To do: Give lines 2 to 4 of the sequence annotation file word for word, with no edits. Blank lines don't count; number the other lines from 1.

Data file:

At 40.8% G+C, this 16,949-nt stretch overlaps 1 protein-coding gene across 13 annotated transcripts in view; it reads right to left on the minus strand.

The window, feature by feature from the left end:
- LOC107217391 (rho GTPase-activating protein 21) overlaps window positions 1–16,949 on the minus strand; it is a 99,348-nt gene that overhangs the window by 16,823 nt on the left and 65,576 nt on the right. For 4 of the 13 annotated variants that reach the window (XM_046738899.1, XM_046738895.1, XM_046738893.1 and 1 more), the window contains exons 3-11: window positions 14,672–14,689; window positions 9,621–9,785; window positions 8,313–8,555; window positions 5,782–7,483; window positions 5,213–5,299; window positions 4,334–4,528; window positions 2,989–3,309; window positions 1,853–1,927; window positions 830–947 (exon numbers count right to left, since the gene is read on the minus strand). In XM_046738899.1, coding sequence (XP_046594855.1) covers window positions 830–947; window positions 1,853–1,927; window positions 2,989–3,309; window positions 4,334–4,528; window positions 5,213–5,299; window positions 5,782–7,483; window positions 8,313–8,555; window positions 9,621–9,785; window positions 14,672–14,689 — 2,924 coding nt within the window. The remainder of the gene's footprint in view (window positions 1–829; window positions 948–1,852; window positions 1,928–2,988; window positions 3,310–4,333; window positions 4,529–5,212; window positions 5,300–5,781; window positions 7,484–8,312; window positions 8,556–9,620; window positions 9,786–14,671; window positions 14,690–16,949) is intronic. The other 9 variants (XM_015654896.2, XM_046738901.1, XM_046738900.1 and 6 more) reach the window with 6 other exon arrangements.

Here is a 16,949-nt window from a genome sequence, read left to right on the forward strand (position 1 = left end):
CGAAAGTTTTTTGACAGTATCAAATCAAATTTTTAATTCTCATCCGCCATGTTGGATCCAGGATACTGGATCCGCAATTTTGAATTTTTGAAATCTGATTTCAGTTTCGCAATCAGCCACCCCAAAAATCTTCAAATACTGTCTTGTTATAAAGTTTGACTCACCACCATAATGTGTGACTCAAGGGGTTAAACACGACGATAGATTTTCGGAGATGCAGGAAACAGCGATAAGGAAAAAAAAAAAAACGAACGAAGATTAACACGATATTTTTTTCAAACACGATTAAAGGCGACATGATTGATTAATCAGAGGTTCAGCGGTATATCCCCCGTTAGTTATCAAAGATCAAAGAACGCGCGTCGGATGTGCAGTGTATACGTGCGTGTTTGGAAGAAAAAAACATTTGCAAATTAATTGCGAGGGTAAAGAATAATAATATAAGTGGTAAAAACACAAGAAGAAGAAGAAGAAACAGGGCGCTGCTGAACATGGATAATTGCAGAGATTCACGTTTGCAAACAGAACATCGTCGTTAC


The window, feature by feature from the left end:
- LOC107217391 (rho GTPase-activating protein 21) overlaps window positions 1–16,949 on the minus strand; it is a 99,348-nt gene that overhangs the window by 16,823 nt on the left and 65,576 nt on the right. For 4 of the 13 annotated variants that reach the window (XM_046738899.1, XM_046738895.1, XM_046738893.1 and 1 more), the window contains exons 3-11: window positions 14,672–14,689; window positions 9,621–9,785; window positions 8,313–8,555; window positions 5,782–7,483; window positions 5,213–5,299; window positions 4,334–4,528; window positions 2,989–3,309; window positions 1,853–1,927; window positions 830–947 (exon numbers count right to left, since the gene is read on the minus strand). In XM_046738899.1, coding sequence (XP_046594855.1) covers window positions 830–947; window positions 1,853–1,927; window positions 2,989–3,309; window positions 4,334–4,528; window positions 5,213–5,299; window positions 5,782–7,483; window positions 8,313–8,555; window positions 9,621–9,785; window positions 14,672–14,689 — 2,924 coding nt within the window. The remainder of the gene's footprint in view (window positions 1–829; window positions 948–1,852; window positions 1,928–2,988; window positions 3,310–4,333; window positions 4,529–5,212; window positions 5,300–5,781; window positions 7,484–8,312; window positions 8,556–9,620; window positions 9,786–14,671; window positions 14,690–16,949) is intronic. The other 9 variants (XM_015654896.2, XM_046738901.1, XM_046738900.1 and 6 more) reach the window with 6 other exon arrangements.

Here is a 16,949-nt window from a genome sequence, read left to right on the forward strand (position 1 = left end):